None of these books have maintained my interest enough to make me want to keep reading, so my progress through them has been slow, and my attention has been drifting towards other books. I suspect I’ll be finishing another book or two before I get to the end of any of these three. I’m already approaching the end of one about the manned Apollo missions of the late 60s – early 70s and have tentatively started another about the retrieval of the wreckage of the space shuttle Columbia after it broke up on re-entry in February 2003 (so long ago, how time flies!)

sts 107


No Logo (postscript)

An example of the continuing relevance of Naomi Klein’s No Logo appeared in the Sydney newspaper, the Sun Herald on Sunday.

back to school

Major Australian retailers Kmart and Target have come under fire for selling $2 school uniforms while factory workers are paid below levels that can cover basic living expenses.

The $2 polo shirts that are the focus of Target’s national “Back to School” campaign are produced in Bangladeshi factories where wages can be as low as $97 a month.

This national minimum wage is up to 45 per cent below the “living wage” that allows workers to pay for basic food, water, shelter, clothing, and transport, according to Oxfam and international workers unions

see article an video here:

No Logo, by Naomi Klein

no logoNaomi Klein’s No Logo is now around 16 years old and its content ought to be out-dated, but apart from some minor details it’s no less relevant now than the day it was written.

The political and commercial situations she describes are still familiar. If anything they have become too familiar, to the point of being seen as “normality”: that it’s normal and therefore acceptable to outsource manufacturing to sweatshops in less regulated parts of the world, where practically non-existent safety regulations and ridiculously low paid workers help increase the profits of Western brands and lower the price for western buyers.

This is the reality that is barely considered by most western consumers who expect the “right” to a decent wage, but don’t want to pay what is required for people elsewhere to have that same right.

The relevance of Klein’s book remains because we in the west continue to turn a blind eye to what goes on behind the scenes of our favoured brands.

No Logo shows the extent of the exploitative business practices used by major western companies. The exposé is so comprehensive that the strength of the quantity of evidence could also become the book’s weakness. There is so much to take in, and its easy to feel overwhelmed and helpless. What could we do to bring equitable change when the problem is so widespread? The exploitative corporate practices being highlighted seem to spread completely across the board, leaving no acceptable alternatives to favour and therefore few (if any) viable options of boycotting offending brand owners.

So what can be done to work towards a workable, equitable solution?
I don’t see that Klein offers one. She describes the actions of diverse groups trying to make a difference in a variety of ways, but most of them seem (at best) naively optimistic.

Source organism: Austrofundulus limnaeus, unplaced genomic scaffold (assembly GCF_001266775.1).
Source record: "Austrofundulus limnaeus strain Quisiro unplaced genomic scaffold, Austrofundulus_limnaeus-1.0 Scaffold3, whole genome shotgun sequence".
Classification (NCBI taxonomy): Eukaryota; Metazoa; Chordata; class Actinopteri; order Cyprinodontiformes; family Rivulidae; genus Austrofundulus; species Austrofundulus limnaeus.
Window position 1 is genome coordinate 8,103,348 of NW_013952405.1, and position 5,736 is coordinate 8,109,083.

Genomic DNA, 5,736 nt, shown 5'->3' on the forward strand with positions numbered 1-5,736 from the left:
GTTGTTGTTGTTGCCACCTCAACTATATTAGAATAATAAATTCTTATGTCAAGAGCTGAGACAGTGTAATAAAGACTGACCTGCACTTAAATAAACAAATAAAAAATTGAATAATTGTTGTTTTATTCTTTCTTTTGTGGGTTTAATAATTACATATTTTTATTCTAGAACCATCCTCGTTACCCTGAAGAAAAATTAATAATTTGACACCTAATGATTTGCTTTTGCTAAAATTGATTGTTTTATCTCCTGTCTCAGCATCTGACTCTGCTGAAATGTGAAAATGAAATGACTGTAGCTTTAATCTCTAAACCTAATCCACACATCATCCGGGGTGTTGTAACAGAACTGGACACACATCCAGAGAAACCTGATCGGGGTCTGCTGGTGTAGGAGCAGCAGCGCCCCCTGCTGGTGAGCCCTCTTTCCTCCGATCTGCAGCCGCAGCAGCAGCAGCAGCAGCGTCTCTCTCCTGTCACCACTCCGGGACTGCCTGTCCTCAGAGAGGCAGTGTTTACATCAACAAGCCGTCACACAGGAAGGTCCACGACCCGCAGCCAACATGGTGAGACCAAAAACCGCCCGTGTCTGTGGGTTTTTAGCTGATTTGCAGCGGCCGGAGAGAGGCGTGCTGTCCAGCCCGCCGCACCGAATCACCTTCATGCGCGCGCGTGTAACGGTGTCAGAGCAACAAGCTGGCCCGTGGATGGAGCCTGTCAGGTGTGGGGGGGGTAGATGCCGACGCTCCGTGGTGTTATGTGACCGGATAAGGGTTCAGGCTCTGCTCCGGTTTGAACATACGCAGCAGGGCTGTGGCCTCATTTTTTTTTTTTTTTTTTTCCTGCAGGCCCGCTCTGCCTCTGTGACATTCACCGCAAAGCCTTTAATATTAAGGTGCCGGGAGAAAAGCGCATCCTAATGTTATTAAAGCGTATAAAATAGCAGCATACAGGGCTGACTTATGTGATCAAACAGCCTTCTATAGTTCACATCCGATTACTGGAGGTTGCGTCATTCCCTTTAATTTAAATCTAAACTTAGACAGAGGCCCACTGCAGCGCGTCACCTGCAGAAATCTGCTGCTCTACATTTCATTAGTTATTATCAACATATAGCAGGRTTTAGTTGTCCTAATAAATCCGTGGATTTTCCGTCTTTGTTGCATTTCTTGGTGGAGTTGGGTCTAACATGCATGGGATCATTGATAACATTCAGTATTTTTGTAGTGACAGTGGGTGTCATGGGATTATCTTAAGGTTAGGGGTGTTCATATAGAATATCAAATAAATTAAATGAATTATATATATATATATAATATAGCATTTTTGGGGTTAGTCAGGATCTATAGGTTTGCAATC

The best options try to raise awareness and stir public opinion towards a desire for change; but success is conditional upon the majority actually being moved enough to insist on changes that are likely to have a personal cost. The possibility of stirring that desire rests upon the assumption of the majority having an innate sense of fairness to drive them to demand justice for others who could otherwise be kept “out of sight, out of mind”.

But even IF a majority did have that motivating sense of fairness there would be the problem of HOW to respond in a constructive and focused way that would lead massively profitable companies to change their ways.

I’d like to be optimistic, but…

Fences and Windows, Naomi Klein

Since September 11, I have spoken with friends from South Africa and Iran who are furious about the outpouring of grief demanded of them in response to the attacks. They say it is racist to ask the world to mourn and avenge U.S. deaths when so many deaths in their countries go unmourned, unavenged. I have argued with these friends that this is a moral dead end, that mourning each other’s terrible losses is surely what it means to be human. And yet, I’ve come to accept, with much reluctance, that perhaps I am asking too much. Perhaps from those who have seen so much indifference to the loss of their own loved ones, so much asymmetry of compassion, we in the West have, at least temporarily, forfeited the right to expect compassion in return.

fence&windowsI’d forgotten all about the Fences and Windows until I started looking for No Logo, Klein’s first book that I knew was somewhere in my collection and I was surprised to find this one alongside it. I’ve had both books for several years but I don’t recall how much I read in the past.

Fences and Windows is a collection of articles, essays and speeches written just over a decade ago, about the erosion of democracy within the context of so-called free trade and globalisation policies of Western governments.

The articles are a diary-like record of Klein’s observations of people affected adversely by political decisions and economic practices over which they have no control, and are given no voice.

terrorKlein also looks at the various ways those decisions and practices were being challenged by activists.

In the middle of this record the attacks of September 11th 2001 were carried out. Those attacks added another level to the political situation at the heart of Klein’s reporting. She suggests how reaction to those attacks was exploited to further galvanise pre-attack political agendas, and the subduing of those challenging them.